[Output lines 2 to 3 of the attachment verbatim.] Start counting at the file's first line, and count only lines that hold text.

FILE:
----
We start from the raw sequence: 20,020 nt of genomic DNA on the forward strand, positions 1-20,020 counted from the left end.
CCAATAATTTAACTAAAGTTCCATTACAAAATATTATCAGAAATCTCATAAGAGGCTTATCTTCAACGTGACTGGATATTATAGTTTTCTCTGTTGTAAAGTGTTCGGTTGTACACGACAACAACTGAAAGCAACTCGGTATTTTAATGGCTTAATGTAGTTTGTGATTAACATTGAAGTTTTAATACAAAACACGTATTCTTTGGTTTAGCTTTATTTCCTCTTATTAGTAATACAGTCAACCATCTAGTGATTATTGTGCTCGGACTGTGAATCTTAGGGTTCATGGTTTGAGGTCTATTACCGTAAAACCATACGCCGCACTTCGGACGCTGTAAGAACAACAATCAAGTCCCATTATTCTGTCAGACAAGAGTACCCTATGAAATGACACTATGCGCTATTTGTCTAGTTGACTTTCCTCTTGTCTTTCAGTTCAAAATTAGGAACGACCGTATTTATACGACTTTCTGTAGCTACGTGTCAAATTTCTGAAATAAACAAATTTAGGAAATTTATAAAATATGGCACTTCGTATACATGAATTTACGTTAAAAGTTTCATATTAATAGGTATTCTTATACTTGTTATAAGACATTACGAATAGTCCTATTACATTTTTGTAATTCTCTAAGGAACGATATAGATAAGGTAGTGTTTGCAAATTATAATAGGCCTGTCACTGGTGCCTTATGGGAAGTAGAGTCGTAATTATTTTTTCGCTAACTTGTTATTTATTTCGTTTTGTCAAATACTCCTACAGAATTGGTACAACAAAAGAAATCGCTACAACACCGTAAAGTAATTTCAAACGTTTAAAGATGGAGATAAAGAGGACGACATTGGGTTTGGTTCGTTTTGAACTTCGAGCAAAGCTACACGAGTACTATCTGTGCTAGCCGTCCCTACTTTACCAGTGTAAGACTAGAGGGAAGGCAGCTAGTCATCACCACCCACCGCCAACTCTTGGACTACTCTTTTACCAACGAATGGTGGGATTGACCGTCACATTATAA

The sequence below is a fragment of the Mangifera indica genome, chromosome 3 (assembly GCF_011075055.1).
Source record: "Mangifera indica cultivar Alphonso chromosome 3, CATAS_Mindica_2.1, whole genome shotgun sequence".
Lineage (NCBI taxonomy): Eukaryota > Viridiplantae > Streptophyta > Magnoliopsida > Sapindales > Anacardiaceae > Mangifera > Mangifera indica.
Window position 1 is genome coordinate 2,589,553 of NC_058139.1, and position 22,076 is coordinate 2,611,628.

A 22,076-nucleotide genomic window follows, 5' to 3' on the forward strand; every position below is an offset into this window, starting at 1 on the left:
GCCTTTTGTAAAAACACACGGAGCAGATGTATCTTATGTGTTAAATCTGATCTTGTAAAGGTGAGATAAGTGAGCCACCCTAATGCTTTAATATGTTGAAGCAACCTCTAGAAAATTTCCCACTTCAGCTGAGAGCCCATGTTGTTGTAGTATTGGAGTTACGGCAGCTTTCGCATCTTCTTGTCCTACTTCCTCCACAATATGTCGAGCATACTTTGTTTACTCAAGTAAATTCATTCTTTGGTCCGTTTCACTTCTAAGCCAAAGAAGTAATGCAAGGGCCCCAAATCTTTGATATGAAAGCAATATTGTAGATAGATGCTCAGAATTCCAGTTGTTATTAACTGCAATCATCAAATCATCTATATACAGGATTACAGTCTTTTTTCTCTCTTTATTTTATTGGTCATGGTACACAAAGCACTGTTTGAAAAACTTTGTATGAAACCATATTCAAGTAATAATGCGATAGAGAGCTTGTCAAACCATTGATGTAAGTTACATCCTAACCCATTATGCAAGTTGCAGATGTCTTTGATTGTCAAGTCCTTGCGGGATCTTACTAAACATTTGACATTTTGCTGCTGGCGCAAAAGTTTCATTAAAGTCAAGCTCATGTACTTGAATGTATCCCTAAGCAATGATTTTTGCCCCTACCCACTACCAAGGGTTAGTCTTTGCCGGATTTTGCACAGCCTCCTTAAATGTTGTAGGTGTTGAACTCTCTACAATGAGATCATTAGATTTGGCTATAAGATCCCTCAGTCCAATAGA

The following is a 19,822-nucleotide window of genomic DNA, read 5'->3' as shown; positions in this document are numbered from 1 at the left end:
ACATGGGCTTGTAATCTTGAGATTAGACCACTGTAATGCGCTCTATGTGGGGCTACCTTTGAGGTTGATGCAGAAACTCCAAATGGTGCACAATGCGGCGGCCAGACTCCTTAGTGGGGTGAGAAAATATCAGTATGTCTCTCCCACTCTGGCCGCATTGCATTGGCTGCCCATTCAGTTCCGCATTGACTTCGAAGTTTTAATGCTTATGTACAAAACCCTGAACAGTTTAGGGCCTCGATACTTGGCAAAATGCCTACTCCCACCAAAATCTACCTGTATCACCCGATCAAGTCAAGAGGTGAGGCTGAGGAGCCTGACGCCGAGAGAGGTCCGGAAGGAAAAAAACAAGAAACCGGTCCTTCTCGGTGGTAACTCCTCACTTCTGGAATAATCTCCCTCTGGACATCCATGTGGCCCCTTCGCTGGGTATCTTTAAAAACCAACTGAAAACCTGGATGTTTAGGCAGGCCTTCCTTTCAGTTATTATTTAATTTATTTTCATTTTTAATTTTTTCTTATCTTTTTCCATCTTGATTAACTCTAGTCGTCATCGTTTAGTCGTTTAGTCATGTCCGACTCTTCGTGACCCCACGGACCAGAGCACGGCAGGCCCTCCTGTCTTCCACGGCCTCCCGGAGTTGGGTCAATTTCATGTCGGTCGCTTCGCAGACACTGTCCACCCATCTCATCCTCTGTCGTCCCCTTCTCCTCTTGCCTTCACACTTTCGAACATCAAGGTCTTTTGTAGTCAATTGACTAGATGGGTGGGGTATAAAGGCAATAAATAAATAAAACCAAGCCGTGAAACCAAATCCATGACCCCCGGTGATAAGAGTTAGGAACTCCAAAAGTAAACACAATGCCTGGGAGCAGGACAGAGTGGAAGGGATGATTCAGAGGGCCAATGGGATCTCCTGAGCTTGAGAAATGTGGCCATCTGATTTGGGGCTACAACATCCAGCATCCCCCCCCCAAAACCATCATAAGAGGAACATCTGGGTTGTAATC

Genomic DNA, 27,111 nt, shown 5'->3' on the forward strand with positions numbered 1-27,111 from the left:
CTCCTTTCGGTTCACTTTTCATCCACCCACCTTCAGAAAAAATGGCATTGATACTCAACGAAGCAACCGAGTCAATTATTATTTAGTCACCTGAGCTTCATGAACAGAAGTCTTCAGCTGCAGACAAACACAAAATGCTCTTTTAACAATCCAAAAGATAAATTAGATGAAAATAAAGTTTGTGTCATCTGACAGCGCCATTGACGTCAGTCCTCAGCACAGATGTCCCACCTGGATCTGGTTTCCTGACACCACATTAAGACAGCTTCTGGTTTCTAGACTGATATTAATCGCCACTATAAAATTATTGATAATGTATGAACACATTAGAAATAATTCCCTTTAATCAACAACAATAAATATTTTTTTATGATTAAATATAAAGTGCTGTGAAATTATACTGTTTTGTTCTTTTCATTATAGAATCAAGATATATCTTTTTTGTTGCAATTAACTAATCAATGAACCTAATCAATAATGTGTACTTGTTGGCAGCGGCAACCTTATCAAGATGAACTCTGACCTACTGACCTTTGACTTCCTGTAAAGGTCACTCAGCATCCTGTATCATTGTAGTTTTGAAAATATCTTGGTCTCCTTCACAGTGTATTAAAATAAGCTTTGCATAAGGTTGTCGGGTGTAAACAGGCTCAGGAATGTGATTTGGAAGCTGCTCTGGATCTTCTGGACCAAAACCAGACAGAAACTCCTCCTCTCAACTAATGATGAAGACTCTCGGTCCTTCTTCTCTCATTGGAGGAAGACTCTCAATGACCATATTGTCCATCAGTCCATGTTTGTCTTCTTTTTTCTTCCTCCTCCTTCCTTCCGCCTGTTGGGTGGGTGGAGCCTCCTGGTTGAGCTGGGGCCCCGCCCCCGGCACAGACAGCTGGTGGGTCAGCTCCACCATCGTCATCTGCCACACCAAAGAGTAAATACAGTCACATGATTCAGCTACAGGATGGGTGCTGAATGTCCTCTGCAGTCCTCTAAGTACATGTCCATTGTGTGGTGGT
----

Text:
CCAATAATTTAACTAAAGTTCCATTACAAAATATTATCAGAAATCTCATAAGAGGCTTATCTTCAACGTGACTGGATATTATAGTTTTCTCTGTTGTAAAGTGTTCGGTTGTACACGACAACAACTGAAAGCAACTCGGTATTTTAATGGCTTAATGTAGTTTGTGATTAACATTGAAGTTTTAATACAAAACACGTATTCTTTGGTTTAGCTTTATTTCCTCTTATTAGTAATACAGTCAACCATCTAGTGATTATTGTGCTCGGACTGTGAATCTTAGGGTTCATGGTTTGAGGTCTATTACCGTAAAACCATACGCCGCACTTCGGACGCTGTAAGAACAACAATCAAGTCCCATTATTCTGTCAGACAAGAGTACCCTATGAAATGACACTATGCGCTATTTGTCTAGTTGACTTTCCTCTTGTCTTTCAGTTCAAAATTAGGAACGACCGTATTTATACGACTTTCTGTAGCTACGTGTCAAATTTCTGAAATAAACAAATTTAGGAAATTTATAAAATATGGCACTTCGTATACATGAATTTACGTTAAAAGTTTCATATTAATAGGTATTCTTATACTTGTTATAAGACATTACGAATAGTCCTATTACATTTTTGTAATTCTCTAAGGAACGATATAGATAAGGTAGTGTTTGCAAATTATAATAGGCCTGTCACTGGTGCCTTATGGGAAGTAGAGTCGTAATTATTTTTTCGCTAACTTGTTATTTATTTCGTTTTGTCAAATACTCCTACAGAATTGGTACAACAAAAGAAATCGCTACAACACCGTAAAGTAATTTCAAACGTTTAAAGATGGAGATAAAGAGGACGACATTGGGTTTGGTTCGTTTTGAACTTCGAGCAAAGCTACACGAGTACTATCTGTGCTAGCCGTCCCTACTTTACCAGTGTAAGACTAGAGGGAAGGCAGCTAGTCATCACCACCCACCGCCAACTCTTGGACTACTCTTTTACCAACGAATGGTGGGATTGACCGTCACATTATAA

The sequence below is a fragment of the Mangifera indica genome, chromosome 3 (assembly GCF_011075055.1).